Conservatism: A Review

A liberal, atheist review of Conservatism: A Rediscovery by Yoram Hazony


The first half of Hazony’s book is a very readable history of the Anglo-American conservative tradition starting with the English conservative tradition and moving through implementation of the American Constitution. This history is rich, and not well known to basically anyone (speaking as an American; maybe the UK system does a better job since it’s English history) except political science and certain history majors. What I found particularly interesting was the history that was omitted from the public education system I went through.

Paradigms and Values

Hazony then breaks down liberal and conservative values. I detect some mild straw-manning here — or at least a lack of steel-manning — but he does articulate in a note that these are the original Enlightenment premises and that many “liberals inclined to a theoretical empiricism have sought to amend these premises,” such as John Stuart Mill, Isaiah Berlin, and Friedrich Hayek. Once again, some version of these liberal premises were taught to me as a child in school. The conservative ones were nowhere to be found.

Image from The Righteous Mind courtesy of Jonathan Haidt on Facebook

Current Affairs

Hazony then turns his attention to current affairs. He asserts that after WWII a liberal hegemony — termed liberal democracy — reigned in the English-speaking world. He argues that conservatism during this time fused with liberalism to fight the common enemies of socialism at home and communism abroad. He describes a transition from a Christian democracy to a liberal democracy. His evidence is compelling and again indicates a revisionist or suppressed conservative history in the public sphere.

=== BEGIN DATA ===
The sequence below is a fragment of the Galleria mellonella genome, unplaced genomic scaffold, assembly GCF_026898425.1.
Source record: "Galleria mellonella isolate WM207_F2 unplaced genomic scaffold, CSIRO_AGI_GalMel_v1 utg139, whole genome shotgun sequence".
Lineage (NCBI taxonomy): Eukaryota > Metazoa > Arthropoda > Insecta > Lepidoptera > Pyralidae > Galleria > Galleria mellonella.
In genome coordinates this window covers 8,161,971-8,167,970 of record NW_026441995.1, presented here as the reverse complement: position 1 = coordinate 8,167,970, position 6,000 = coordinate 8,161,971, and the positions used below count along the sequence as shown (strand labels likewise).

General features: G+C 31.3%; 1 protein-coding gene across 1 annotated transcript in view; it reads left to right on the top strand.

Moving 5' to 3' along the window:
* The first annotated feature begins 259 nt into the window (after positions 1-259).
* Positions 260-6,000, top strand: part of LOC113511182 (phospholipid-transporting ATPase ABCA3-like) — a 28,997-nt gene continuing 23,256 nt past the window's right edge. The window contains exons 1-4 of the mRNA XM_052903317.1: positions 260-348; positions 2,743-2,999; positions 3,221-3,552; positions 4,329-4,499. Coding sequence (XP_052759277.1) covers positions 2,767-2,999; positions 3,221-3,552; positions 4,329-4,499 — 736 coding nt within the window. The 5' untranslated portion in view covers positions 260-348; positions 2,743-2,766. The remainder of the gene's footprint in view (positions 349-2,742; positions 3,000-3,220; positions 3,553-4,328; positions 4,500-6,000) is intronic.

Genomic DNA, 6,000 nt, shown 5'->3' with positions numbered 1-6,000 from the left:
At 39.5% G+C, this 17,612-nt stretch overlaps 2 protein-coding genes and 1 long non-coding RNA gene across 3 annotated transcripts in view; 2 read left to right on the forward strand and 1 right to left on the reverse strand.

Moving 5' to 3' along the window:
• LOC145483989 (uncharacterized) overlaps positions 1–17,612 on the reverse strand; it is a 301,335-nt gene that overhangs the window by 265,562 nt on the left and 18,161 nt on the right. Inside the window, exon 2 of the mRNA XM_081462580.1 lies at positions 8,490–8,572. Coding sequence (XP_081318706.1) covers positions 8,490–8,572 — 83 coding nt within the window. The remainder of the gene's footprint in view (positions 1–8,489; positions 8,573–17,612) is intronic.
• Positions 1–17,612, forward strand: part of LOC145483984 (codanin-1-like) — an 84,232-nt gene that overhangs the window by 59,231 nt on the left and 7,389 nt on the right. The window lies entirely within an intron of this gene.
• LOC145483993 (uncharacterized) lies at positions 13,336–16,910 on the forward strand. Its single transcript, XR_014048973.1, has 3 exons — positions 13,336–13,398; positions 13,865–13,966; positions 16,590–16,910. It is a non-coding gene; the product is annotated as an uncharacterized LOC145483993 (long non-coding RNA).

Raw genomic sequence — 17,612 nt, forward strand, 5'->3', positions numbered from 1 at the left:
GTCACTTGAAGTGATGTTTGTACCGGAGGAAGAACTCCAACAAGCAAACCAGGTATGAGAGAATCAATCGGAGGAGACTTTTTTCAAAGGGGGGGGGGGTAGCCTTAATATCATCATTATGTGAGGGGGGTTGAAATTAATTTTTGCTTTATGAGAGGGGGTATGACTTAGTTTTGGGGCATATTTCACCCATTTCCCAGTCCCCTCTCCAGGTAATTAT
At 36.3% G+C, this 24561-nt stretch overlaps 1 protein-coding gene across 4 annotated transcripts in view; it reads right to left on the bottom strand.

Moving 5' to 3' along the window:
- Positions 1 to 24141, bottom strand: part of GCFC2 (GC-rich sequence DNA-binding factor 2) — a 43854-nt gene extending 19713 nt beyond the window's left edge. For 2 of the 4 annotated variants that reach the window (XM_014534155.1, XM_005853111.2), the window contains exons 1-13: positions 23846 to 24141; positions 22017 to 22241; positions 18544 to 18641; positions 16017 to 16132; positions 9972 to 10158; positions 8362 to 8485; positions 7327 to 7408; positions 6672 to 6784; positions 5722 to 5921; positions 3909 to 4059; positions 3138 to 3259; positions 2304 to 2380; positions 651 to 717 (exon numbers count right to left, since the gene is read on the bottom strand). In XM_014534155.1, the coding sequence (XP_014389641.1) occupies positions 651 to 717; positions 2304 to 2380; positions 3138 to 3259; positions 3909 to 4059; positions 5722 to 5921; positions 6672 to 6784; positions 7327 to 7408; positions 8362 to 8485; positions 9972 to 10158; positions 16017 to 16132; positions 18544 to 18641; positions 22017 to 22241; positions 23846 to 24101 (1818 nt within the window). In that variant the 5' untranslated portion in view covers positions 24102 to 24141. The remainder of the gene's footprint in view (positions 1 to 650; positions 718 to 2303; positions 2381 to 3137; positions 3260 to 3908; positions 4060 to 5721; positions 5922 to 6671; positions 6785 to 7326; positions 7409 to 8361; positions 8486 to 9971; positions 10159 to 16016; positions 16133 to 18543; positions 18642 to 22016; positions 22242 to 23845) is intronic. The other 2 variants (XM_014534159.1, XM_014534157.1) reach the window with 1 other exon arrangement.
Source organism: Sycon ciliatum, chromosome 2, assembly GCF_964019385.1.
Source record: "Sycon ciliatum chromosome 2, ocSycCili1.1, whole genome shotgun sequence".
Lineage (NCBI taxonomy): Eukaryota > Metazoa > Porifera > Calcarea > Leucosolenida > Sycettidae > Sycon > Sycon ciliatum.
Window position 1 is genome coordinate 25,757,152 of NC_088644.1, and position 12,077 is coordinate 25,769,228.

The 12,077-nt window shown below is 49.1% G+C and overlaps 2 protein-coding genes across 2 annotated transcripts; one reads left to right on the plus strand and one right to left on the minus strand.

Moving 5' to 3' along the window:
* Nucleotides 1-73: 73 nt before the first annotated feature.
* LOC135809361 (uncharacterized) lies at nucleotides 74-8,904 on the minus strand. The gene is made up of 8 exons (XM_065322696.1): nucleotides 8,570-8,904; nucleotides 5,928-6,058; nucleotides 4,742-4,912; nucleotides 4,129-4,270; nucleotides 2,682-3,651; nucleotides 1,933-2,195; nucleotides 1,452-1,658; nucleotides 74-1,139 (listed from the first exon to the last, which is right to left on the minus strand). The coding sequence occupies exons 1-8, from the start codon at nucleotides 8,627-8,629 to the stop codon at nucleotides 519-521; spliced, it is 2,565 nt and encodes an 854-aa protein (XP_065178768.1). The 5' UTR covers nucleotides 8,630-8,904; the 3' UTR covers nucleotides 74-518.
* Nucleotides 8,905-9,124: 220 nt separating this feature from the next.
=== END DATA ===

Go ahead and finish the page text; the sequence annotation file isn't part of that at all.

Political Philosophy

While reading Hazony’s writing on Frederick Hayek, I found the closest thing to my own political philosophy. More importantly, I found a lot of overlap between liberals and conservatives that I think describe many more people in the UK and US than most realize. I mention this in hopes that others will see their own thoughts reflected in mine.


Hazony’s penultimate section is on describing a conservative democracy (as opposed to a liberal one), which he has previously published here. In it, Hazony does well in pointing out problems and illustrating how they arise from liberal rationalist political philosophy. He then jumps to religion as being the answer without providing anything close to good reasons for why, which I was hoping to encounter.


Liberals are more conservative than many of them like to think. At least, we use conservative values in places where liberal ideology is silent or blind, such as family and obligation. Conservatives, at least in the Anglo-American tradition, are more liberal than many of them would like to think because they are in the position of conserving what are liberal values. They were certainly liberal at the time they were articulated — the Enlightenment — and globally and historically they continue to be more liberal than the majority of nations.



Retired US Marine intelligence analyst and martial arts instructor. Managing Editor at

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Craig Carroll

Retired US Marine intelligence analyst and martial arts instructor. Managing Editor at